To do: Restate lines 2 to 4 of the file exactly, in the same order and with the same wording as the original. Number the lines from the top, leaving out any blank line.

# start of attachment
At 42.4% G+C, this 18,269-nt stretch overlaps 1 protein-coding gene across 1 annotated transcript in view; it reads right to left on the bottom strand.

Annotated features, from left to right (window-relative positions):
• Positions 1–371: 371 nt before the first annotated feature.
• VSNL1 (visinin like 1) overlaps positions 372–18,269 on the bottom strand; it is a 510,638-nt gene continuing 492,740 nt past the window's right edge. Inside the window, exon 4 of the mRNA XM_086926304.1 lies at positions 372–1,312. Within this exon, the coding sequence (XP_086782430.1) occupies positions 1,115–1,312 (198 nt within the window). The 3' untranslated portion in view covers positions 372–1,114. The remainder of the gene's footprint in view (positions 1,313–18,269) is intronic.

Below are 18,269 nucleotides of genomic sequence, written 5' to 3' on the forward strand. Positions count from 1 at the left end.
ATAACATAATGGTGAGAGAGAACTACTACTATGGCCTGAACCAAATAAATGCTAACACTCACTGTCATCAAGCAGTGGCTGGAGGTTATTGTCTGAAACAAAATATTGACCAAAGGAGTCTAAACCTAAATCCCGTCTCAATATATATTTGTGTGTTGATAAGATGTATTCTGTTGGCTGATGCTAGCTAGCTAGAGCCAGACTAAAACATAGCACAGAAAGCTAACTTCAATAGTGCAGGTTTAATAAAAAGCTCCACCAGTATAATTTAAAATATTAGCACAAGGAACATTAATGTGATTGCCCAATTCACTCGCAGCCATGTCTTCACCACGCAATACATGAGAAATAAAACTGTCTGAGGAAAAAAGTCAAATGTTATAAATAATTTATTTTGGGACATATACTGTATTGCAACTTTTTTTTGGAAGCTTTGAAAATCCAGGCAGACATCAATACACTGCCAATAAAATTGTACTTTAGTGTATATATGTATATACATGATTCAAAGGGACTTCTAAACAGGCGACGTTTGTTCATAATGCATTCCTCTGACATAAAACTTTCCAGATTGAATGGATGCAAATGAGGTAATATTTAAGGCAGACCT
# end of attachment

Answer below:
Annotated features, from left to right (window-relative positions):
• Positions 1–371: 371 nt before the first annotated feature.
• VSNL1 (visinin like 1) overlaps positions 372–18,269 on the bottom strand; it is a 510,638-nt gene continuing 492,740 nt past the window's right edge. Inside the window, exon 4 of the mRNA XM_086926304.1 lies at positions 372–1,312. Within this exon, the coding sequence (XP_086782430.1) occupies positions 1,115–1,312 (198 nt within the window). The 3' untranslated portion in view covers positions 372–1,114. The remainder of the gene's footprint in view (positions 1,313–18,269) is intronic.